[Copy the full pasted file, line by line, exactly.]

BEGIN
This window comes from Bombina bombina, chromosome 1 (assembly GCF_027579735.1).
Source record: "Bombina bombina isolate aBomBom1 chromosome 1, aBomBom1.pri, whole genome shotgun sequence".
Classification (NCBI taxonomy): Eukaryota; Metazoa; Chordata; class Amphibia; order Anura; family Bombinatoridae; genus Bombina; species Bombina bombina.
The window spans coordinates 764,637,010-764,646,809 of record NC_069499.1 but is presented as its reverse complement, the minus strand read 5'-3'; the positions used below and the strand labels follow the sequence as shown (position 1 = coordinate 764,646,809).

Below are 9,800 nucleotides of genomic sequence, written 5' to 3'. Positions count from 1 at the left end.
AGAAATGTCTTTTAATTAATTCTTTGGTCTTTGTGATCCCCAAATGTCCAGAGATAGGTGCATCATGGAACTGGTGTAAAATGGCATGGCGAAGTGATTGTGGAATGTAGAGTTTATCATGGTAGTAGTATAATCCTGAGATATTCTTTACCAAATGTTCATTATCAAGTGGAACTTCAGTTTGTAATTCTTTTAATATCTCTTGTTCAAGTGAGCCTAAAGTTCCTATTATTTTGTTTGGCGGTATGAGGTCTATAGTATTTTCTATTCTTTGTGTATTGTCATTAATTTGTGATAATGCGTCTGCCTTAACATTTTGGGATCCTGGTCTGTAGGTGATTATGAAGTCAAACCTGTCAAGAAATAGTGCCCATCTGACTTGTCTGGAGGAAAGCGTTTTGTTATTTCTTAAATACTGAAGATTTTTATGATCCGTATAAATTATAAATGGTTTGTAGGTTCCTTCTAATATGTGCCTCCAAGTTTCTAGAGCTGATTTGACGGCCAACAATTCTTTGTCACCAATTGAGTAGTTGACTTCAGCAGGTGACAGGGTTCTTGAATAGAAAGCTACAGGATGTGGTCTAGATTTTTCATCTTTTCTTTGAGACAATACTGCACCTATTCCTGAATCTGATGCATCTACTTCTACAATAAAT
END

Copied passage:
This window comes from Bombina bombina, chromosome 1 (assembly GCF_027579735.1).
Source record: "Bombina bombina isolate aBomBom1 chromosome 1, aBomBom1.pri, whole genome shotgun sequence".
Classification (NCBI taxonomy): Eukaryota; Metazoa; Chordata; class Amphibia; order Anura; family Bombinatoridae; genus Bombina; species Bombina bombina.
The window spans coordinates 764,637,010-764,646,809 of record NC_069499.1 but is presented as its reverse complement, the minus strand read 5'-3'; the positions used below and the strand labels follow the sequence as shown (position 1 = coordinate 764,646,809).

Below are 9,800 nucleotides of genomic sequence, written 5' to 3'. Positions count from 1 at the left end.
AGAAATGTCTTTTAATTAATTCTTTGGTCTTTGTGATCCCCAAATGTCCAGAGATAGGTGCATCATGGAACTGGTGTAAAATGGCATGGCGAAGTGATTGTGGAATGTAGAGTTTATCATGGTAGTAGTATAATCCTGAGATATTCTTTACCAAATGTTCATTATCAAGTGGAACTTCAGTTTGTAATTCTTTTAATATCTCTTGTTCAAGTGAGCCTAAAGTTCCTATTATTTTGTTTGGCGGTATGAGGTCTATAGTATTTTCTATTCTTTGTGTATTGTCATTAATTTGTGATAATGCGTCTGCCTTAACATTTTGGGATCCTGGTCTGTAGGTGATTATGAAGTCAAACCTGTCAAGAAATAGTGCCCATCTGACTTGTCTGGAGGAAAGCGTTTTGTTATTTCTTAAATACTGAAGATTTTTATGATCCGTATAAATTATAAATGGTTTGTAGGTTCCTTCTAATATGTGCCTCCAAGTTTCTAGAGCTGATTTGACGGCCAACAATTCTTTGTCACCAATTGAGTAGTTGACTTCAGCAGGTGACAGGGTTCTTGAATAGAAAGCTACAGGATGTGGTCTAGATTTTTCATCTTTTCTTTGAGACAATACTGCACCTATTCCTGAATCTGATGCATCTACTTCTACAATAAAT